Picture yourself walking in a forest, with trees surrounding you, green is the only color you see. You take a deep breath and smell the fresh air…You already feel more relaxed, don’t you? But what is it about this forest air that makes it beneficial to your health? Is there something hidden in it?
Indeed there is.
Plants and, mainly trees, produce various volatile chemical substances that can be beneficial to our health and the inhalation of such chemicals in the forest atmosphere is called Forest Bathing. First coined in Japan, ”Shinrin-yoku” was traditionally a 3-day trip to a forest area to have short walks in the forest and breathe in all the forest substances.[1,2,3]
These substances are not specifically made to make us feel good, but they are key mechanisms that plants have to protect themselves from sun damage, insects and also as a means of communication to attract pollinators.
So what exactly are those chemical substances?
Mainly, the components present in the forest atmosphere are terpenes, the biggest class of naturally occurring organic compounds. They are basically formed by units of isoprene (C5H8) and are classified depending on the number of isoprene units present: monoterpenes (C10), sesquiterpenes(C15) and diterpenes(C20). You can probably smell them, as they are volatile and give forests its characteristic smell.
We can also absorb several of these compounds by inhalation and they can reach the bloodstream in less than 2 minutes and in half an hour reach all the cells of the body!
The health benefits of forest bathing have been the focus of more studies recently, but they have already shown to lower blood pressure, enhance immunity, anti-oxidant, anti-tumor, anti-inflammatory and neuroprotective effects as well as reduce stress and improve sleep. [5,6,7,8]
Not only trees from forests have the ability to produce health improving substances. Desert plants, such as those present in the Sonoran Desert in the Arizona Uplands emit fragrant volatile compounds and some of those can even have analgesic properties.
If you can’t enjoy the forest environment or take a trip to the Sonoran Desert on a daily basis, don’t despair! You can probably have some of the benefits of forest bathing by having houseplants, in other words, ‘indoor forest bathing” .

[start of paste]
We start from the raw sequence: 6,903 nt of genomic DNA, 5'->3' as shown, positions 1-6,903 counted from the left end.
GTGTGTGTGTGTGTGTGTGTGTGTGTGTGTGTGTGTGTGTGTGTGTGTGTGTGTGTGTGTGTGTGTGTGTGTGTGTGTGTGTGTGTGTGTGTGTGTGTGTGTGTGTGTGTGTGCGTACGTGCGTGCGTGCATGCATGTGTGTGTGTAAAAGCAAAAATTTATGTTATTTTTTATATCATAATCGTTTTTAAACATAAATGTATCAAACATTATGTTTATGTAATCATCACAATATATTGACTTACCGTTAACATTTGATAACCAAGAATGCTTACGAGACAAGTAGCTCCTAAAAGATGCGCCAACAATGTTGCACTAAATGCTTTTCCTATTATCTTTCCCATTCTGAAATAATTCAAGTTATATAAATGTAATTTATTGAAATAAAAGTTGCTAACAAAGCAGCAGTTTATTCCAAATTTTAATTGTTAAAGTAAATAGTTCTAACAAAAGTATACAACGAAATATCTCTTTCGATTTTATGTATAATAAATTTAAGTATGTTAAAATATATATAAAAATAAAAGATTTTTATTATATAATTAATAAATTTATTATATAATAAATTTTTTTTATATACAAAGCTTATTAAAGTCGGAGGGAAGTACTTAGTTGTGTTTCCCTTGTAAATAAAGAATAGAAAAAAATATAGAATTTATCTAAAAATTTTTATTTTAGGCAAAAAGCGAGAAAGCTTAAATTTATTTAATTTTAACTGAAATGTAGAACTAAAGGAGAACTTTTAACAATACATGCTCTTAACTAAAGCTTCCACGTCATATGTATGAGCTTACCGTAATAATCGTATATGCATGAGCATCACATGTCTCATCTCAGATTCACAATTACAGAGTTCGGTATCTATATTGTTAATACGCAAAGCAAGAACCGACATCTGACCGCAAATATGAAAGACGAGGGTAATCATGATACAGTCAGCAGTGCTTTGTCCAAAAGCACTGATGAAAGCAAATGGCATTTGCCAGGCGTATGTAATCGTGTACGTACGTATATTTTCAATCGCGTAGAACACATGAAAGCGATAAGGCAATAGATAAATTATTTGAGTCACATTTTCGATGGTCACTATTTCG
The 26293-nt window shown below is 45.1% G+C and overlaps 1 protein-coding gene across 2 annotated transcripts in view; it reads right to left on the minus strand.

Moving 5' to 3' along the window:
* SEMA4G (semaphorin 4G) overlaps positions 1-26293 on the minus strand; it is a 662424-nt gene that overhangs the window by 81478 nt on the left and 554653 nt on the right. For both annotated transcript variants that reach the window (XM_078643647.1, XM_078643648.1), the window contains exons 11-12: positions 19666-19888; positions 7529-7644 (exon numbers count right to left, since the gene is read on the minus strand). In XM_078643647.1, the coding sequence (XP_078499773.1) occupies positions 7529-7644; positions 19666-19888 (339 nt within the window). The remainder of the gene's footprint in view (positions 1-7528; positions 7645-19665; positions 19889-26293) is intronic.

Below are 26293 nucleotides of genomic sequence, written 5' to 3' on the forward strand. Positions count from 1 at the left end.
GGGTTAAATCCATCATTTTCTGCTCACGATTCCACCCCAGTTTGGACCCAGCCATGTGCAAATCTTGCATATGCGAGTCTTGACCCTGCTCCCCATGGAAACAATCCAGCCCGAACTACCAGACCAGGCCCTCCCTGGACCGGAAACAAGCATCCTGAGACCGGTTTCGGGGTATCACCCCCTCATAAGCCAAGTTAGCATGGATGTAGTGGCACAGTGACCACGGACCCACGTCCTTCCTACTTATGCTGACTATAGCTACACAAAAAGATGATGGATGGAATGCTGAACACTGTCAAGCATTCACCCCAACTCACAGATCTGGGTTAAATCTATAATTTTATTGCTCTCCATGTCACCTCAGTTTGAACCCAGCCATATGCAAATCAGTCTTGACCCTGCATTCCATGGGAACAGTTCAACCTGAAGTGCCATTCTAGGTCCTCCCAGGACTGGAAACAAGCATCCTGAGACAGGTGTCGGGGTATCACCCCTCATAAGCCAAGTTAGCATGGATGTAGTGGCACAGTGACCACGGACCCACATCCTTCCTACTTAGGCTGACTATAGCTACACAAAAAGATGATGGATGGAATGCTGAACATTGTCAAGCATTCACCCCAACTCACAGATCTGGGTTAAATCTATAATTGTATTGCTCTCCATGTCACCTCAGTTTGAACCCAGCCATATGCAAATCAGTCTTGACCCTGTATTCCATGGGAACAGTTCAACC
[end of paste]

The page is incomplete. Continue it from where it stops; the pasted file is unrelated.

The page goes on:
If you want to know more about terpenes and their effects on health go check out the image below and if you want to HAVE the health effects I suggest you close your computer now and go forest bathing!
1.Cho, Kyoung Sang et al. “Terpenes from Forests and Human Health.” Toxicological research vol. 33,2 (2017): 97-106. doi:10.5487/TR.2017.33.2.097
2.Tsunetsugu, Y., Park, B.J. and Miyazaki, Y. (2010) Trends in research related to “Shinrin-yoku” (taking in the forest atmo- sphere or forest bathing) in Japan. Environ. Health Prev. Med., 15, 27-37.
3.Li Q. Effect of forest bathing trips on human immune function. Environ. Health Prev. Med. 2010;15:9–17. doi: 10.1007/s12199-008-0068-3.
4. Dudareva N., Pichersky E., Gershenzon J. Biochemistry of plant volatiles. Plant Physiol. 2004;135:1893–1902. doi: 10.1104/pp.104.049981.
5.Peterfalvi, A., Meggyes, M., Makszin, L., Farkas, N., Miko, E., Miseta, A., & Szereday, L. (2021). Forest Bathing Always Makes Sense: Blood Pressure-Lowering and Immune System-Balancing Effects in Late Spring and Winter in Central Europe. International journal of environmental research and public health, 18(4), 2067. https://doi.org/10.3390/ijerph18042067
6.Nabhan, G. P., Daugherty, E., & Hartung, T. (2022). Health Benefits of the Diverse Volatile Oils in Native Plants of Ancient Ironwood-Giant Cactus Forests of the Sonoran Desert: An Adaptation to Climate Change?. International journal of environmental research and public health, 19(6), 3250. https://doi.org/10.3390/ijerph19063250
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9.Roviello, V., Scognamiglio, P. L., Caruso, U., Vicidomini, C., & Roviello, G. N. (2021). Evaluating In Silico the Potential Health and Environmental Benefits of Houseplant Volatile Organic Compounds for an Emerging 'Indoor Forest Bathing' Approach. International journal of environmental research and public health, 19(1), 273. https://doi.org/10.3390/ijerph19010273